Placenta works as 'dumping ground' for genetic defects

Researchers say the placenta develops differently than any other human organ, and that its structure resembles a patchwork of tumors based on the number of genetic mutations found in it. Photo courtesy of Max Pixel
Researchers say the placenta develops differently than any other human organ, and that its structure resembles a patchwork of tumors based on the number of genetic mutations found in it. Photo courtesy of Max Pixel

March 10 (UPI) -- A new survey of the genomic architecture of the human placenta has revealed a surprising abundance of genetic mutations linked with childhood cancers.

The study, published Wednesday in the journal Nature, lends support to the theory that the placenta serves as a "dumping ground" for genetic defects, while the fetus works to correct potentially problematic mutations.


Upon fertilization, the egg implants itself in the uterus wall. Immediately, cells begin dividing and multiplying. These multiplying stem cells differentiate into different cell types, some of which form the placenta.

The placenta taps into the mother's circulation, providing the fetus with water and nutrients. It also gets rid of waste products and regulates important hormones.

The placenta is vital to mammalian reproduction, but previous studies have shown that its invasion of the uterus lining looks a lot like the way cancer cells spread.


It's maybe not all that surprising, then, that the placenta has been implicated in a variety of dangerous pregnancy complications.

For the new study, scientists sequenced the genomes of 86 tissue biopsies and 106 microdissections from 42 placentas. The sequencing data showed each biopsy possessed a unique genetic signature derived -- via what's called clonal expansion -- from a single common ancestor.

In other words, the genomic data showed the placenta's rapid growth and aggressive invasion of the uterus wall follows a pattern similar to the development of invasive cancers.

Within the tissue samples, scientists discovered high concentrations of genetic mutations responsible for childhood cancers, including neuroblastoma and rhabdomyosarcoma.

"Our study confirms for the first time that the placenta is organized differently to every other human organ, and in fact resembles a patchwork of tumors," senior study author Steve Charnock-Jones said in a press release.

"The rates and patterns of genetic mutations were also incredibly high compared to other healthy human tissues," said Charnock-Jones, a researcher at the University of Cambridge in Britain.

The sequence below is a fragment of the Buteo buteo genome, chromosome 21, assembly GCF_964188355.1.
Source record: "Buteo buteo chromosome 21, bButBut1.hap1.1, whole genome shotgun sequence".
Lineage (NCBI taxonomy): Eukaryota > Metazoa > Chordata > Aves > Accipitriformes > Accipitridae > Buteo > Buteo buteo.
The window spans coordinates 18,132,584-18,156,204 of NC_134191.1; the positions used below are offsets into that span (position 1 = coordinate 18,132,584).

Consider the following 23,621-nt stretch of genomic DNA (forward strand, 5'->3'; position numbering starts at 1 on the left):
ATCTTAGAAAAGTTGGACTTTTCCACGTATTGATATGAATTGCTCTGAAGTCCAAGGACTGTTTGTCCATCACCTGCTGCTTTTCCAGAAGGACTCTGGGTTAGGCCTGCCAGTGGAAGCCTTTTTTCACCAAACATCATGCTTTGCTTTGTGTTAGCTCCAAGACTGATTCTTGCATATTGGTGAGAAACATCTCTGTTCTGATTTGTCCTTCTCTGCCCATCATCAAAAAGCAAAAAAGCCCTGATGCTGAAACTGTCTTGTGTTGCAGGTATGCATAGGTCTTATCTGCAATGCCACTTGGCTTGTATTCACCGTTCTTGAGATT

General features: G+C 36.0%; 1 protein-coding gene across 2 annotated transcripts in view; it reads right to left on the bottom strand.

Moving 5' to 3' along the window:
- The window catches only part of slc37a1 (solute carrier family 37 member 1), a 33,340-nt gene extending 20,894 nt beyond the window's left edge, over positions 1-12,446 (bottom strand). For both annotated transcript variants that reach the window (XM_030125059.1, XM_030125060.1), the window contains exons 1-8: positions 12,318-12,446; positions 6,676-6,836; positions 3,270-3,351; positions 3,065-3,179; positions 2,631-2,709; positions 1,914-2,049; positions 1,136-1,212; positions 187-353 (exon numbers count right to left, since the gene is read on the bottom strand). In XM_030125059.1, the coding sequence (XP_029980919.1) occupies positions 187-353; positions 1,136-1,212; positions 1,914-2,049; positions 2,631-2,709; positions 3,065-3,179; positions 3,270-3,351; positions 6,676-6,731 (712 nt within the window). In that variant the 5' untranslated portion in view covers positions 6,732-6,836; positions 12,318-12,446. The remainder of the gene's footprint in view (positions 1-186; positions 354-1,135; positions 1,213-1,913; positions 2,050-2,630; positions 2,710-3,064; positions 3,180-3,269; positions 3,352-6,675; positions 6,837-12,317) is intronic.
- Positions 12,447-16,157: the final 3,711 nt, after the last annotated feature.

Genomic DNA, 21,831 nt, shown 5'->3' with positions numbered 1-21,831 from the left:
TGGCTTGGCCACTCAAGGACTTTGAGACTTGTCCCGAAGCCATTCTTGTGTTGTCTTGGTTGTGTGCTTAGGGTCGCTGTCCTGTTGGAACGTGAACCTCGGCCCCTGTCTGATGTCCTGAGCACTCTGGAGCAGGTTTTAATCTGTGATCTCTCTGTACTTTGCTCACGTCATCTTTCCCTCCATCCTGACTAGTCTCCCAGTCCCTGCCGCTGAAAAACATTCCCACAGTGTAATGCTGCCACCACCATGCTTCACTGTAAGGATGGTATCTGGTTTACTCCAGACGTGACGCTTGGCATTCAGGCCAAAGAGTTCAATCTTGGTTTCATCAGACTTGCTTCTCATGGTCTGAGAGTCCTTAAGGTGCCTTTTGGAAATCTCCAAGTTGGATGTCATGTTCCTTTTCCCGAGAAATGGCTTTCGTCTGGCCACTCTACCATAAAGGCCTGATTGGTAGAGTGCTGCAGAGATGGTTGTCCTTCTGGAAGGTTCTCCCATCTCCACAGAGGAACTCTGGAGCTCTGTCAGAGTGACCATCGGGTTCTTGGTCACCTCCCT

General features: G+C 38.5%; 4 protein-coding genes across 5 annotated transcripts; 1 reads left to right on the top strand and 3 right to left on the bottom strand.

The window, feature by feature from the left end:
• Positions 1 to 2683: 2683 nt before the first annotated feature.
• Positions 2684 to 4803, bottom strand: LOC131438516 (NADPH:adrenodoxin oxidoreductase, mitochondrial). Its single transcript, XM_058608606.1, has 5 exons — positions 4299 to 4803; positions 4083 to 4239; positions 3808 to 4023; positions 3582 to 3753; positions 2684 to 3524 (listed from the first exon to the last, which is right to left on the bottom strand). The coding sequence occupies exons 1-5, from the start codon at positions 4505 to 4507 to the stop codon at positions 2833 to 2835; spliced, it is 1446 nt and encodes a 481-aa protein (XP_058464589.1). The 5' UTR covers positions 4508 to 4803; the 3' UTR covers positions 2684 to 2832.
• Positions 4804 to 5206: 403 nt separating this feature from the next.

Using what's called phylogenetic analysis, researchers were able to retrace the genomic lineage of the placenta cell lines -- all the way back to the first cell divisions within the fertilized egg.


Within various placenta cells, researchers found evidence of accumulating genetic mutations, including chromosomal copy errors that would be problematic in any other type of tissue.

The findings support the theory that the placenta is uniquely tolerant of genetic defects.

"It was fascinating to observe how such a serious genetic flaw as a chromosomal copy number error was ironed out by the baby but not by the placenta. This error would have been present in the fertilized egg," said Gordon Smith, senior study author and Cambridge professor.

"Yet derivative cell populations, and most importantly those that went on to form the child, had the correct number of copies of chromosome 10, whereas parts of the placenta failed to make this correction. The placenta also provided a clue that the baby had inherited both copies of the chromosome from one parent, which can itself be associated with problems," Smith said.

Scientists hope their analysis will spur further investigations of the placenta's dynamic role in mammalian pregnancy, and ultimately reveal the origins and inspire new therapies for placenta-related complications and diseases that can endanger mother and child.

"The placenta is akin to the 'wild west' of the human genome, completely different in its structure from any other healthy human tissue. It helps to protect us from flaws in our genetic code, but equally there remains a high burden of disease associated with the placenta," said senior study author Sam Behjati.


"Our findings provide a rationale for studying the association between genetic aberrations in the placenta and birth outcomes at the high resolution we deployed and at massive scale," said Behjati, a researcher at the Wellcome Sanger Institute.

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